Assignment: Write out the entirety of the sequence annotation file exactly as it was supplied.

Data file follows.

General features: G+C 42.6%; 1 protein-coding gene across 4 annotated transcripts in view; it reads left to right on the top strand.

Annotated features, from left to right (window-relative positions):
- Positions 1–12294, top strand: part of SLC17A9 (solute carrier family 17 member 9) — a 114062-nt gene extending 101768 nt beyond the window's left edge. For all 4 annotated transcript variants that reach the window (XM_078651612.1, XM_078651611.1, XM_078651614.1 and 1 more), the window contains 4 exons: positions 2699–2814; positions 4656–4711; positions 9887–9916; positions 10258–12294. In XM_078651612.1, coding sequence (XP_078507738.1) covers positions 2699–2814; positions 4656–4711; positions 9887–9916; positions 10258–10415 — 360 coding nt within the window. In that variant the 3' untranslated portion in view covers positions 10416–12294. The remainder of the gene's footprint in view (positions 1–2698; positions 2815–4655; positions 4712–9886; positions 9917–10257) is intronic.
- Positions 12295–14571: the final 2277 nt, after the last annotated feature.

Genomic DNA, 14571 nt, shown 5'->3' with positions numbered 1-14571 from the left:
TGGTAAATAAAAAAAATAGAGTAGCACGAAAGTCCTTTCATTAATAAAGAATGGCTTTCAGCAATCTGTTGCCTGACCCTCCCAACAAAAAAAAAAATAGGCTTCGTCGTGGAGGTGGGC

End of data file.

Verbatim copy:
General features: G+C 42.6%; 1 protein-coding gene across 4 annotated transcripts in view; it reads left to right on the top strand.

Annotated features, from left to right (window-relative positions):
- Positions 1–12294, top strand: part of SLC17A9 (solute carrier family 17 member 9) — a 114062-nt gene extending 101768 nt beyond the window's left edge. For all 4 annotated transcript variants that reach the window (XM_078651612.1, XM_078651611.1, XM_078651614.1 and 1 more), the window contains 4 exons: positions 2699–2814; positions 4656–4711; positions 9887–9916; positions 10258–12294. In XM_078651612.1, coding sequence (XP_078507738.1) covers positions 2699–2814; positions 4656–4711; positions 9887–9916; positions 10258–10415 — 360 coding nt within the window. In that variant the 3' untranslated portion in view covers positions 10416–12294. The remainder of the gene's footprint in view (positions 1–2698; positions 2815–4655; positions 4712–9886; positions 9917–10257) is intronic.
- Positions 12295–14571: the final 2277 nt, after the last annotated feature.

Genomic DNA, 14571 nt, shown 5'->3' with positions numbered 1-14571 from the left:
TGGTAAATAAAAAAAATAGAGTAGCACGAAAGTCCTTTCATTAATAAAGAATGGCTTTCAGCAATCTGTTGCCTGACCCTCCCAACAAAAAAAAAAATAGGCTTCGTCGTGGAGGTGGGC